Server bandwidth limits

Server bandwidth limits
by on (#34424)
Just thought I'd post this here to keep folks informed.

The short version:

Some Chinese dude downloading files in a peculiar way tickled a bug in some software on our webserver, so to avoid that, we've made some changes.

The long version:

Over the past couple of weeks, I've seen a series of Chinese IP addresses downloading specific files on (mainly large ZIP files). Nothing surprising there, but there was an inadvertent "trickle-down" effect as a result of such.

The client software they're using is some sort of multipart downloader (and it spoofs its User-Agent, so I have no idea what it's actually called). Multipart downloaders download only certain sections of the file, then put it all together once all the sections are done. The software is configured for something like 8 concurrent HTTP connections at once. 31457280 / 8 = 3932160 bytes per HTTP connection.

There's really nothing "wrong" with this, and lots of people use them, mainly to get around bandwidth limit rules imposed by their ISP (rather than just rate-limit the port entirely, the ISP chooses to rate-limit each individual TCP connection; by using multiples at once, you can essentially get around the bandwidth limit. I know Telia (Sweden) uses such things...).

Anyway, the above situation was causing an Apache module we use (called mod_cband) for limiting individual websites' speed (per second) to break horribly, resulting in all the other sites locking up until some of the TCP sockets from the multipart downloader had closed. I know, it sounds like a system or Apache tuning problem, but trust me, it isn't: disable mod_cband and the problem goes away entirely. Hmm... ;)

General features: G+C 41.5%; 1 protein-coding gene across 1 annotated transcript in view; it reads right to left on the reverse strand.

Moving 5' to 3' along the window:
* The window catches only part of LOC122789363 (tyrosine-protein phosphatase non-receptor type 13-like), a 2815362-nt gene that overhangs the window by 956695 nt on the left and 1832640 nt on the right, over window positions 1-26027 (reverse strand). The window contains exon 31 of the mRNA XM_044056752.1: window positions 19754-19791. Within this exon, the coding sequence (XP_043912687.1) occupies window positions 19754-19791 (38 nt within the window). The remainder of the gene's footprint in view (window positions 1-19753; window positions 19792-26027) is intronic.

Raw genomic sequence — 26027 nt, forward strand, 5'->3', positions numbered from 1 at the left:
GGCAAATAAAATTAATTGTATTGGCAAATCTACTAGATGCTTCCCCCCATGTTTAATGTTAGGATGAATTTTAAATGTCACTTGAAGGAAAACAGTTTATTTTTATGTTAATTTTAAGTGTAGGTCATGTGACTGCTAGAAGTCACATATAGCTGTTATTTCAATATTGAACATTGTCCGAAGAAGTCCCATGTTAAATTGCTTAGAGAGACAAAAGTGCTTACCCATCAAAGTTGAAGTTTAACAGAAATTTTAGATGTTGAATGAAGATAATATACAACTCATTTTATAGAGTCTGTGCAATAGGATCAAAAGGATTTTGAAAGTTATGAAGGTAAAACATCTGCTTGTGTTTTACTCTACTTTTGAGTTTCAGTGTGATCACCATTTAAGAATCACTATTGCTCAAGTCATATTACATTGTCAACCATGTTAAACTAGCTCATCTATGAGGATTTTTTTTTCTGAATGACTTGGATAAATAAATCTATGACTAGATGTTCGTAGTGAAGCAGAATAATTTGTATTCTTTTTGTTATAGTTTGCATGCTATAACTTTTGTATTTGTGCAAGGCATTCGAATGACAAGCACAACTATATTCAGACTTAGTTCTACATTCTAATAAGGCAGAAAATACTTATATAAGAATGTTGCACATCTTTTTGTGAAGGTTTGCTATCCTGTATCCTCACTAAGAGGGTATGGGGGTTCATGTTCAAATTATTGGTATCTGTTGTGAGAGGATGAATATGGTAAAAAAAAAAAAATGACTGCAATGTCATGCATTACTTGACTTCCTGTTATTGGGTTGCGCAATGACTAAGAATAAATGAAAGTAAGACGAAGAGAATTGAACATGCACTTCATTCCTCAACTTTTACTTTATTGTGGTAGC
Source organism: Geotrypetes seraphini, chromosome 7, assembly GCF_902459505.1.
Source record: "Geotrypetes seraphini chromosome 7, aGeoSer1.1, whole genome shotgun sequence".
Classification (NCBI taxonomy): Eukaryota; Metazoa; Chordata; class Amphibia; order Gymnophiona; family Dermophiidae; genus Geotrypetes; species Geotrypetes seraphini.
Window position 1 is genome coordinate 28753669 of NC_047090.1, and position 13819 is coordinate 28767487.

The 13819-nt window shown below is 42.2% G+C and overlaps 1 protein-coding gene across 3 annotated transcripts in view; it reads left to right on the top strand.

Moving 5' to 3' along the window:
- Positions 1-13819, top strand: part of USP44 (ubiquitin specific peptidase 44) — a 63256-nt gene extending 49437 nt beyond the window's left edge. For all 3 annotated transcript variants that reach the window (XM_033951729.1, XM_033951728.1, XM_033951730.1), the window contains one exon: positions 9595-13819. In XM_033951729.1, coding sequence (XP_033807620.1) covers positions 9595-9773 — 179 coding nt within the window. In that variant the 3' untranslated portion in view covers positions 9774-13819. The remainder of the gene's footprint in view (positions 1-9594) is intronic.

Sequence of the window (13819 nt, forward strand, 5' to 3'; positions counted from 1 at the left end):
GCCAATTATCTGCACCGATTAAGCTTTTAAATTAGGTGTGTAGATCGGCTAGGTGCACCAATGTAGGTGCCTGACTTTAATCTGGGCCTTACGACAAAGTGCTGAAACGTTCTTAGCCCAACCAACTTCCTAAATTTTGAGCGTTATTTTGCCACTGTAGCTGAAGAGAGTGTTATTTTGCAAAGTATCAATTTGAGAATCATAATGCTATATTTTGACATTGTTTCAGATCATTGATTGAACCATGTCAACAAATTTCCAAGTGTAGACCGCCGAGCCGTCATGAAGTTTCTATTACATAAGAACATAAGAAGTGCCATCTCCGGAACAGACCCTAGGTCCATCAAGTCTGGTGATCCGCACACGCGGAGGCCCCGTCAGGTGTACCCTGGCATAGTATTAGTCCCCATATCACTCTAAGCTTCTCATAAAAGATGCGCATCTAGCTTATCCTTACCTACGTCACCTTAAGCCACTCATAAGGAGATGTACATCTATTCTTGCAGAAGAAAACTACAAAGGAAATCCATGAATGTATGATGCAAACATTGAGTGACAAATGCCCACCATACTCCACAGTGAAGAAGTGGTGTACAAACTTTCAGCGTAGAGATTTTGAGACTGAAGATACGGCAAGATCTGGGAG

Then I found a couple Debian PRs documenting similar problems with the speed limiting function of mod_cband. We don't use Linux, but the issue isn't Linux-specific. That, combined with the fact that the only home page for mod_cband has been gone/offline for months, caused the Debian folks to pull the software from Debian's stable and unstable branches entirely:

That pretty much convinced me right there. I took the liberty of saying "fuck this", removed mod_cband entirely, and resorted to using kernel-level bandwidth limiting features (for those who care, pf ALTQ).

This required me to give it's own IP address, rather than use name-based virtualhosts like I've been doing for many years. The IP of the site has moved from to, in case you notice DNS changes. I also updated the DNS records for and to point to the new IP.

Since DNS takes time to propagate, I've left support in our webserver for answering on both the old and new IP. In a few days, I'll be adjusting Apache to no longer respond for on the .5 address. (Our DNS TTLs are fairly short, so a few days is quite generous)

That's all. :-)

Oh, and one other thing: yes, the bandwidth limit is the same as it was before (384kbit/sec). :P

by on (#34433)

I've seen similar multipart downloaders hit my personal web server that I use for things like my own homepage and files that I post to forums like this one that don't allow attaching files to posts. Most of the time, when I can't hit my own homepage, I check the log, and sure enough, there's a badly misbehaving downloader that repeatedly tries to get one 2 MB zipfile for an hour at a time. I deny the IP, restart Apache, and even though my log starts to fill up with 403 (forbidden) errors, things become responsive again. I haven't seen this attack from more than one IP at once, so it isn't likely to have too much collateral damage.

by on (#34440)
- I suppose they download the zipped nesdev site, correct? It's not the first time you complain about that, so why not taking down such zip file? Well, 99% of the relevant NES info is posted around here... so... I see no reason for seeding a chinese crazy guy. ;)

by on (#34445)
Fx3 wrote:
I suppose they download the zipped nesdev site, correct? It's not the first time you complain about that, so why not taking down such zip file?

No, it's not. The file the user was continually multiparting was

The weekly nesdev ZIP file is actually made automatically via a cronjob and put up on our FTP server -- it's not available via HTTP.